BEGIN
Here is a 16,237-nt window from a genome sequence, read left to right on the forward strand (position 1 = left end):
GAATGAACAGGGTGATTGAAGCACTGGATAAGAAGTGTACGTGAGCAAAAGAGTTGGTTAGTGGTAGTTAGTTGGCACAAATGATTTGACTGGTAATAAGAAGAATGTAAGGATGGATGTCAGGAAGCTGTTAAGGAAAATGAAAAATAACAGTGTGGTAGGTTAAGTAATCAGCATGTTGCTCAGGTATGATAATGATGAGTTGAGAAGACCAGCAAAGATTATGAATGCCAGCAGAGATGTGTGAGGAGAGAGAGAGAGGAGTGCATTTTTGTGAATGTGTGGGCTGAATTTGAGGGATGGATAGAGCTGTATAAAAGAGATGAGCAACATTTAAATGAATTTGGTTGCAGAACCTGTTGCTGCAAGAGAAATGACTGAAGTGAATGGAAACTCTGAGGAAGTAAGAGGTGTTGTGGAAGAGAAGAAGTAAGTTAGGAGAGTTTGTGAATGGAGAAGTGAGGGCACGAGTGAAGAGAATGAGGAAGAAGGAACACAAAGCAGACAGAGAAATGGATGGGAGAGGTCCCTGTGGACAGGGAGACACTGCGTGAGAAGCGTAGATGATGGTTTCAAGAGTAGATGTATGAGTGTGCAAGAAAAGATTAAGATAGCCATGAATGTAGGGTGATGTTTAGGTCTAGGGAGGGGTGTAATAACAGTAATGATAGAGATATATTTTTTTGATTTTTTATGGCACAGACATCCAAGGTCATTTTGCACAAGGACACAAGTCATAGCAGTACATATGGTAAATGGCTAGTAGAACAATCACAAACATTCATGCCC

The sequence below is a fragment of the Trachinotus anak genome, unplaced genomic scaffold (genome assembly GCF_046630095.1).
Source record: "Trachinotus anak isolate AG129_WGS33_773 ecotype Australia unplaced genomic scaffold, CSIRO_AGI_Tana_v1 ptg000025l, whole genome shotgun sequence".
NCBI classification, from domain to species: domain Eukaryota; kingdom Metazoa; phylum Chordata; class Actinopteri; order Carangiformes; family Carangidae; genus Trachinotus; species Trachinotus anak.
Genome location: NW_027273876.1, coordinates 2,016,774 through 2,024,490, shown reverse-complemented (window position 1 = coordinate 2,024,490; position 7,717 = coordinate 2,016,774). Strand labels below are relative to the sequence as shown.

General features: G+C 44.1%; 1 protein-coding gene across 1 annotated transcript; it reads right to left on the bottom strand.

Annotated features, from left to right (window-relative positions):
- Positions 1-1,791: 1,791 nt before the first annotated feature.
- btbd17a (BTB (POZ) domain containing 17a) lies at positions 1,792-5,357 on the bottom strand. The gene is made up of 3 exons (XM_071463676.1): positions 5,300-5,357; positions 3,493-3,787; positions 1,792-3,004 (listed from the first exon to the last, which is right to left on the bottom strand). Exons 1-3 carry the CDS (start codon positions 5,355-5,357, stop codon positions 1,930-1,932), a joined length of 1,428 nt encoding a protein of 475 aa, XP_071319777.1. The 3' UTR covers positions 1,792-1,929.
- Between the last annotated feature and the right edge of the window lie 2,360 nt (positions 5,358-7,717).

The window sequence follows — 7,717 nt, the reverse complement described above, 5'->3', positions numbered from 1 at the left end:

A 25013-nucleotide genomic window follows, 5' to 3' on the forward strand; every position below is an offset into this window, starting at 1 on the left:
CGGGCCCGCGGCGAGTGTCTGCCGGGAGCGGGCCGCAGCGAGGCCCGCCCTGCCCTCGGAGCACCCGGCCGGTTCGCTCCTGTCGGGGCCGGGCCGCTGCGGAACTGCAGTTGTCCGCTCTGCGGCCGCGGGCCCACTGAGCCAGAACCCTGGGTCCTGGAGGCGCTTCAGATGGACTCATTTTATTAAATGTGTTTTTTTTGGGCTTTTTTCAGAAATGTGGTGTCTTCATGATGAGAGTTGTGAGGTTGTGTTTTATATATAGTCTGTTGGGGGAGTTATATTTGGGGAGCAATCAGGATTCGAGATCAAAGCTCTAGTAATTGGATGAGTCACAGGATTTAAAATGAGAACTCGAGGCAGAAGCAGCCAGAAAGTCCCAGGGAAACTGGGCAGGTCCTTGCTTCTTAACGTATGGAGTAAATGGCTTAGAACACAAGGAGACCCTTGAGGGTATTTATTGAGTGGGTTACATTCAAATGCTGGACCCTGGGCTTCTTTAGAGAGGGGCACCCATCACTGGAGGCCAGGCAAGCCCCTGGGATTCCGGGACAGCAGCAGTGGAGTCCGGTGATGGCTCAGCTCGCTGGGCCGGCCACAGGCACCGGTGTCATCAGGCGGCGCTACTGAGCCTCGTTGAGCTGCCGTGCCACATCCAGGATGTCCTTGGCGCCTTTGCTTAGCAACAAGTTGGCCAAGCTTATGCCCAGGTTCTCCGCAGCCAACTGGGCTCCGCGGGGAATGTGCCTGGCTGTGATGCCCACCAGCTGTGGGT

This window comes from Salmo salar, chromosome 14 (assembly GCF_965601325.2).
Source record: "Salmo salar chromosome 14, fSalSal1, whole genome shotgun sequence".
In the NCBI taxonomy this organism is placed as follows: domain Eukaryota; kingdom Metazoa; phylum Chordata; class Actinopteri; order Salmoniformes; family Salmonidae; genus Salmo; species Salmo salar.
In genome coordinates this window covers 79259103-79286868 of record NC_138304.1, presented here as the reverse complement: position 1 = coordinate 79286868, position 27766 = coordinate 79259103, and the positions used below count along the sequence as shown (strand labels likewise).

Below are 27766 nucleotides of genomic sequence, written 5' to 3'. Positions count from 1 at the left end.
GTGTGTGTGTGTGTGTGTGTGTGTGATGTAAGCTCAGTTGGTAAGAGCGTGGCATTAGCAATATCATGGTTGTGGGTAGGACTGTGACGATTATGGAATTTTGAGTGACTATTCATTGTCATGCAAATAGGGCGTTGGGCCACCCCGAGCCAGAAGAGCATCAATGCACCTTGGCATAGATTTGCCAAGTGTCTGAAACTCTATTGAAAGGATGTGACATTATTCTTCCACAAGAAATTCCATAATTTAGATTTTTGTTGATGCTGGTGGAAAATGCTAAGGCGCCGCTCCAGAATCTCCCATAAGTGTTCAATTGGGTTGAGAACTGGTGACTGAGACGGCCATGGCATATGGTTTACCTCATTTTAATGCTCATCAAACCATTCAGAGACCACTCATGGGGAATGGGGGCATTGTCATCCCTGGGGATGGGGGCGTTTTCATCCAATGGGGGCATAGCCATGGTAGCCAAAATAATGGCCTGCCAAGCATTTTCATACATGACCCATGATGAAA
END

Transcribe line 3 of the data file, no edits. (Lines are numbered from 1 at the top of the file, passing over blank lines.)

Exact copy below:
The sequence below is a fragment of the Trachinotus anak genome, unplaced genomic scaffold (genome assembly GCF_046630095.1).